The nurse performed all the usual pre-diagnosis rituals, showed me my examination room and cushy table to place my buttocks to await the doctor. A few minutes pass, he enters, he corrects me 3-4 times about “Pugach,” pops the rubber gloves on, checks my head, stethoscope to the chest and back, then sits on his stool-with-rollers. “Your shingles“ the doctor from Belarus or Ukraine with an impossible last name to pronounce explained, “will go away in 4-6 weeks. But that’s not your biggest problem.“ I immediately start remembering the earlier pre-diagnosis checks: weight scale? Ear thermometer? Prostate check? Whew! Didn’t do that one. Pulse check? Blood-pressure monitor? The constant popping of 1500-2000 MGs of Extra Strength Tylenol for the Kate Beckinsale/Jessica Biel ailment? Are there severe side-effects for that? I just wasn’t sure what could be worse than my damn head and pain.
“Your blood-pressure is high; abnormally high.“ I was slightly relieved when he said that. I thought of many things much worse! “We’ll need to put you“ he continued “on some blood-pressure medications right away.“ I think cool, not a problem. “You’re closely approaching stroke-risk status.“ Great, let’s do it — the meds that is. “We’ll also need to do some lab work too… to check on enzyme levels and blood electrolytes, lipid profile, etc.“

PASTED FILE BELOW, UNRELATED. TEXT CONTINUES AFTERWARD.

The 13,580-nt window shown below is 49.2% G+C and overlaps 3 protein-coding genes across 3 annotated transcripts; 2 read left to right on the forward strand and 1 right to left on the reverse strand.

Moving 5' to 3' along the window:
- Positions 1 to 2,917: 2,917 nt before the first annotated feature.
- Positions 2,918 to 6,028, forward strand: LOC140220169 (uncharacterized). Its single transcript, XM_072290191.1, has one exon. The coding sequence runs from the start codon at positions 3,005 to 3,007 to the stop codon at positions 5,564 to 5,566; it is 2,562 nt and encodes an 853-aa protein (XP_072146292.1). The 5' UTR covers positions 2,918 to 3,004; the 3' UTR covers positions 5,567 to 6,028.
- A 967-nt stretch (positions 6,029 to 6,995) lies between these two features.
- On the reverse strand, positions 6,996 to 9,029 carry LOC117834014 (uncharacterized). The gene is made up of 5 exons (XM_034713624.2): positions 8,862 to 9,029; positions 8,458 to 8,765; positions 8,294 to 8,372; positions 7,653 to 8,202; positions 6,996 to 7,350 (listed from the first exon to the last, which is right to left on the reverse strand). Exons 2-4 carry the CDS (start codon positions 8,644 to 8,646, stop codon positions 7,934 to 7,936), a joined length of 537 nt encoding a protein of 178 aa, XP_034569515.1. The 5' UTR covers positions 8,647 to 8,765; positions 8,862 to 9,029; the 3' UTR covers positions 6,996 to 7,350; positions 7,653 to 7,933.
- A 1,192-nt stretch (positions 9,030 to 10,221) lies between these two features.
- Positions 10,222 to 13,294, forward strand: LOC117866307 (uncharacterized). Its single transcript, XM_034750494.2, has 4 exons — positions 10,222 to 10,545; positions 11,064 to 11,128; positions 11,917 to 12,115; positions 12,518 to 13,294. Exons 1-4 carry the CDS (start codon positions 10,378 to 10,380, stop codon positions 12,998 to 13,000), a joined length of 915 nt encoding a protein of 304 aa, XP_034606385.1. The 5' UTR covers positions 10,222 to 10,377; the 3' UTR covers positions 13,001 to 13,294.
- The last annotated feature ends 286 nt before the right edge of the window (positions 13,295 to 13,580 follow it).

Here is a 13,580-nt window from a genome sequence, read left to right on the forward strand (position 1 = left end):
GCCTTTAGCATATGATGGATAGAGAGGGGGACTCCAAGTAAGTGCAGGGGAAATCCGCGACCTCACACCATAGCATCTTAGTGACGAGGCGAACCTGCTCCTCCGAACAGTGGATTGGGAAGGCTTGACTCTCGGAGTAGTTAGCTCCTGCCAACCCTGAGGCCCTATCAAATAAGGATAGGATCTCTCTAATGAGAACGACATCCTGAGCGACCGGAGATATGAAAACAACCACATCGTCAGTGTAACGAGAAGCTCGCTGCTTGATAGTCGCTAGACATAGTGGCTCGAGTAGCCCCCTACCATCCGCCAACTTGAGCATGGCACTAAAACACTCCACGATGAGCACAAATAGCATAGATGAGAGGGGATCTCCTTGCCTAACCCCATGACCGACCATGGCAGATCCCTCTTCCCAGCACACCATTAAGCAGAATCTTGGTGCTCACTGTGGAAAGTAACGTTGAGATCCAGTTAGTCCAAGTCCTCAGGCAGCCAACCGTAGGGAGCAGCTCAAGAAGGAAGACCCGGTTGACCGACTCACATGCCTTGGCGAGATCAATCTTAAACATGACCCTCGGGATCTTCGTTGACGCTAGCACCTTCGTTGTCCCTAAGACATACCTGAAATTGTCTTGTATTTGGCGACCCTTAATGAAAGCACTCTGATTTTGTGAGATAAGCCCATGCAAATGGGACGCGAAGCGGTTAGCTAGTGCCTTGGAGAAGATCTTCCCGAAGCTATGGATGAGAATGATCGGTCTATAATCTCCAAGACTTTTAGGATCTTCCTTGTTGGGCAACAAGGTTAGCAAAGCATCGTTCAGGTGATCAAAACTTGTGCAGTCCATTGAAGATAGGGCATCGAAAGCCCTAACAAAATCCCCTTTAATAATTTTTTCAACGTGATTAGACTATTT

Now we have a problem. “Well, if we don’t do lab work you’ll likely have bigger problems than the one in your head and on your head.“ He winked at me with a smirk. I thought, that’s not funny.
In the room ladened with every sort of life-threatening utensils and signs warning not to touch, discard here, and In Case of Emergency Do… I managed to get through the whole slapping the inside of the elbow, sterilization rub, needle enters, blood gushes out, fills the vile, undo the rubber strap off the arm, and then band-aid with a candy-lollipop. I walked out of that office a proud survivor and veteran of many floor deployments!
A day or two later the lab calls with my results. “Everything looks normal“ the kind lady informs me “but your liver enzymes are elevated.“ Okay, elevated is not all bad with a man’s body, right? “You need to cut-down on your carbohydrates, go on a low-carb diet, and probably cut way down on your alcohol consumption.“ I felt my body sink when she said the last part. Like… ALL alcohol, I asked her. “Wine, preferably reds, in moderation — say two or three glasses per week or one 8 oz glass per day — should be fine.“ However, she pretty much said no liquors in excess or heavy moderation. When I researched the low-carb diet, it wasn’t too bad, although several foods I’ve loved all my life — cheeses, breads, whole milk, coffee with gourmet creamers — had to go.